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Leaders gathered to discuss issues

Michael Kiral / L’Observateur / June 29, 1998

LAPLACE – State and local leaders came together at the meeting of the St. John the Baptist Parish Council Tuesday night to discuss two pressing issues in the parish.

State representatives Roy Quezaire and Robert Faucheux and state senator Ron Landry met with the council on the issues of the Reserve ferry and the state grass cutting contract.

The issue of the ferry had been brought up at the council’s meeting on June 9 when representatives of the Department of Transportation and Development told members there were no plans to bring a larger ferry to the parish. There have been concerns from commuters about the size of theferry and its operating times.

“We need to see how to get a larger ferry and satisfy the people who use it day-to-day,” councilman Perry Bailey said.

Landry said a backup ferry is being repaired and should be available shortly. He said he will work with the local government to try to get alarger boat, but he added there are no plans currently to get one.

“If one is available, we will be looking for it,” Landry said.

Landry said one of the problems is determining what are the peak times for the ferry. A lot of the ferry traffic is people going to and from thecourthouse in Edgard, and Landry said court times are always different.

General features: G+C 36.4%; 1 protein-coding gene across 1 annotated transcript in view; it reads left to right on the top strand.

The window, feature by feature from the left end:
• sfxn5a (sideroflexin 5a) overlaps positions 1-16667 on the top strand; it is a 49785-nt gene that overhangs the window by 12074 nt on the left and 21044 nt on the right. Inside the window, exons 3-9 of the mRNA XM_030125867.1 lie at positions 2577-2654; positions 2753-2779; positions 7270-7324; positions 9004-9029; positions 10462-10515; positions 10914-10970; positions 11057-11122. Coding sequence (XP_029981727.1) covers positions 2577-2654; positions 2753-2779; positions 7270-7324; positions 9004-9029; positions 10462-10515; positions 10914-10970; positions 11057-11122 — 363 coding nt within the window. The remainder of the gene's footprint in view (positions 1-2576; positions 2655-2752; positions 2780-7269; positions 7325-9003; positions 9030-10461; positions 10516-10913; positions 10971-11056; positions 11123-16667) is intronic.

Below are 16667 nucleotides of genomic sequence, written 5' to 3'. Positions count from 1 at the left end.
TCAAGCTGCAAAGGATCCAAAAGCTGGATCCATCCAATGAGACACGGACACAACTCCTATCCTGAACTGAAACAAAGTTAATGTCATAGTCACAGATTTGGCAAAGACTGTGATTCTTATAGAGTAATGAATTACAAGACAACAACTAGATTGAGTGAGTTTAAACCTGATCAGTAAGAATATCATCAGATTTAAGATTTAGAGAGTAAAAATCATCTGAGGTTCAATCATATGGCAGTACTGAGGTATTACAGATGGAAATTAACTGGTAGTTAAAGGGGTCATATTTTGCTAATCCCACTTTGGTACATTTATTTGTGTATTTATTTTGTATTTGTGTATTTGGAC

“If it had a steady peak time, it might me a different ballgame,” Landry said.

Landry offered an immediate solution of constructing more parking space at the ferry landings and having more passenger traffic. Bailey said moreneeds to be done to address the problem, but Landry said a more long-term solution will take at least a year.

Faucheux pointed out that Landry was instrumental in keeping the ferry at Reserve after a bill was introduced to eliminate ferries in some parishes with bridges. Faucheux said he started trying to get a larger boat for thearea back in 1996.

A more heated debate came over the issue of the state grass cutting contract. Councilman Richard Wolfe said parish workers are being used tocut grass along state highways such as U.S. 61, U.S. 51 and River Roadwhile parish right-of-ways are being neglected.

“Grass in my district is 6 to 8 feet tall,” Wolfe said. “Explain that.Explain why we are cutting state grass for free and neglecting the people who put us in office. Let them get a private contractor for that and wewill take care of our streets, parish streets and the people who put us in office.”Wolfe said fears that by getting out of the state contract the parish would lose employees are unwarranted and that the workers the parish currently has could be used on parish roads. Parish president Arnold Labat saidWolfe is completely correct, but he added you also have to look at the flip side of the parish never looking better. He pointed out that there used tobe willow trees growing in state right-of-ways.

“Labat is right that there used to be willow trees growing in state right- of-ways, but now they are growing in our right-a-ways,” Wolfe said. “Weneed to take care of our people.”Wolfe introduced a motion to get out of the $48,000 yearly contract with the state. Bailey asked that the motion be tabled after Labat said he willget back to the council at its next meeting with a draft to address the issue. The council then voted unanimously to table the motion until theJuly 14 meeting.

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